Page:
The regent honeyeater’s habitat is now mostly restricted to the western slopes of the Great Dividing Range in Victoria and New South Wales and the Capertee Valley is a key habitat and breeding site.

The Capertee Valley Landcare Group have been working on enhancing woodland habitat for this critically endangered bird and are seeking volunteers to help with their latest planting efforts.

The planting is the first in a five year project to restore habitat and provide increased habitat connectivity. Support from local landholders along the Capertee River has meant the project can strategically target key regent honeyeater habitat and the plantings will supplement feed trees at breeding sites.

The project follows on from a pilot study conducted last year where volunteers planted 150 trees. Survival rates have been very good despite a very hot summer and drought conditions. The plantings have also been designed in a way that the river bank will be stabilised and prevent further erosion and improve water quality.

Capertee Valley Landcare Group are inviting volunteers to help plant 200 tubestock and install tree guards on Tuesday 28 and Wednesday 29 May. There will also be a further two planting days with high school students, on Friday 24 and Friday 31 May, where help will be required.

For further information or to register your interest contact Julie Gibson, Capertee Valley Landcare Secretary, cvlandcare@gmail.com.

Have a plan for the coming season

Local graziers are taking advantage of support while planning for what is forecast to be a tough winter season.

Grass budgets, setting critical dates and adaptive planning dominated discussion when members of Watershed Landcare’s Grazing Group met recently.

“Members are preparing for a tough winter and are having to make different decisions because they don’t have their usual backstop. A lot of people don’t have the the feed or fodder reserves they had this time last year, and that’s been a big factor in decisions.” said Grazing Group Coordinator, Claudia Wythes.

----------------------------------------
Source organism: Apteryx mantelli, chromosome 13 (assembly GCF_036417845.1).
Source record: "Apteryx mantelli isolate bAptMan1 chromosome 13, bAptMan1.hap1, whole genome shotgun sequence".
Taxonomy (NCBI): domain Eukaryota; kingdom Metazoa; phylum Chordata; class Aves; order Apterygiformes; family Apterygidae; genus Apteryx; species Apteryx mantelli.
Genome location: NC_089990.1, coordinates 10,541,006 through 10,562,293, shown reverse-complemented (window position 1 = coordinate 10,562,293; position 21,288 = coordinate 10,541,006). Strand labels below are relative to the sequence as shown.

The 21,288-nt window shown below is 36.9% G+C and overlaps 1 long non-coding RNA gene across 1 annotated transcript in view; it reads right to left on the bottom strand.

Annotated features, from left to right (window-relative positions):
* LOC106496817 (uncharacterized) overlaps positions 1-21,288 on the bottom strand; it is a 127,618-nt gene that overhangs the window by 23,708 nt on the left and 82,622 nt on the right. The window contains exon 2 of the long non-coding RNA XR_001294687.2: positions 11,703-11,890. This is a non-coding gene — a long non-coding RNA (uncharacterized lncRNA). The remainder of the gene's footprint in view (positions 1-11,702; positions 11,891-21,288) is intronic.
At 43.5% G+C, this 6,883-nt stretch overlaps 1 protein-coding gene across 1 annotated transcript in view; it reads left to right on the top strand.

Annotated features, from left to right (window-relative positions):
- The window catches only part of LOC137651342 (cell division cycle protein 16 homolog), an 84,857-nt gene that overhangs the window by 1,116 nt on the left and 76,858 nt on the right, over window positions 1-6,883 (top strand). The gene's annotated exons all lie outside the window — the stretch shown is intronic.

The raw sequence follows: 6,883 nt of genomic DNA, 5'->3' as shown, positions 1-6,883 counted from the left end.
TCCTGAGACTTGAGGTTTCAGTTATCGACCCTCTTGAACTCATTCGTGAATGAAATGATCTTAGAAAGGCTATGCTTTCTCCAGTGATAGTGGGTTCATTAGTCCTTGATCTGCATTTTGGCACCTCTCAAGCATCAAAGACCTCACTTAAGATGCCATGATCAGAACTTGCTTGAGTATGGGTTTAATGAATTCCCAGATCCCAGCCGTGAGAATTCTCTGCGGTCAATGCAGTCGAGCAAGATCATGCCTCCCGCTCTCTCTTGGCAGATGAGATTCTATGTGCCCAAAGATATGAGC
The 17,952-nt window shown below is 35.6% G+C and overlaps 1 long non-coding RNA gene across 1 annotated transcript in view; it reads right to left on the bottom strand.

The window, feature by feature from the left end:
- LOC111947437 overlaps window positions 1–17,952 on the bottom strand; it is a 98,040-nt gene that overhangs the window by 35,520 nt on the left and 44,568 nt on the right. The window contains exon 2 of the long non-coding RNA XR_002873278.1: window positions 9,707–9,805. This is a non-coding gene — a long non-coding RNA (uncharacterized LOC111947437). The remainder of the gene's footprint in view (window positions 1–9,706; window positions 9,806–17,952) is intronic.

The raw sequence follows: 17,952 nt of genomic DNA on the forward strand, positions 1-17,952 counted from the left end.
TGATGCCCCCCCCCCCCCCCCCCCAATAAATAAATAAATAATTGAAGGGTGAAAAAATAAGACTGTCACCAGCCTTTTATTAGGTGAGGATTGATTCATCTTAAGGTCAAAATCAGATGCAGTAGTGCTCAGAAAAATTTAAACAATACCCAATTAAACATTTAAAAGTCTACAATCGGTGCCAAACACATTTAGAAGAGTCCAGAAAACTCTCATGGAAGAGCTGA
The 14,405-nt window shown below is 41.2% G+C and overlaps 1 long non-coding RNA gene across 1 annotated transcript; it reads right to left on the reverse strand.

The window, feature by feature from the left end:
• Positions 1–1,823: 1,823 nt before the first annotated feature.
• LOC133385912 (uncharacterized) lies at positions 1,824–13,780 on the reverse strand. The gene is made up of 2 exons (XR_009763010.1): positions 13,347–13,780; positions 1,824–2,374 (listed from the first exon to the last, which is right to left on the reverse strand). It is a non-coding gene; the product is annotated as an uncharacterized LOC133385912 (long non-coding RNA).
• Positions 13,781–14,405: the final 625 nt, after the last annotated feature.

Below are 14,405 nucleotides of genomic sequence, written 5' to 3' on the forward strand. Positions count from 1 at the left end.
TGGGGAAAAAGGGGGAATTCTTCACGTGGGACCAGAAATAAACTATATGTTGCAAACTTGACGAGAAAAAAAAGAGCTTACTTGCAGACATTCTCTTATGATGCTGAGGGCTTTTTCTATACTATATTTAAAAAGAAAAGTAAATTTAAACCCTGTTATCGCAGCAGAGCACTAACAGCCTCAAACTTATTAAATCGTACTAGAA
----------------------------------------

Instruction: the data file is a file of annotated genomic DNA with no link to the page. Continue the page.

“It’s a good time to re-group and members are taking advantage of support, running plans past each other and having a sounding board for their decision making.”.

The Grazing Group provides participants with support, mentoring, vibrant and interactive conversation and new ideas. The group comprises of local graziers with diverse operations, from breeding to trading, and everything in between.

Much of the discussion was focused on making a plan based on current conditions and the best information available but also being prepared to adapt that plan if conditions change.

“Just because it’s rained don’t stop thinking about it. What stock have you got on hand? What water have you got? Is the quality good? Do you need to get it tested?” said Ms Wythes.

“A decision made on planning is better than a decision made because you had to, under pressure.”

Recognising the importance of rest, especially when paddocks are under pressure, to maintain groundcover was also a principal factor in graziers decision making. Current conditions mean longer rest periods need to be scheduled when planning grazing, for example when getting paddocks ready for spring lambing.

The Watershed Landcare Grazing Group meet on-farm four times a year to discuss seasonal, production, marketing and management strategies and decisions and to explore topics of interest through guest speakers.

Want to find out more about the Grazing Group and how you can get involved? For further information contact Claudia Wythes, Watershed Landcare Coordinator, on 0412 011 064 or claudiawythes@watershedlandcare.com.au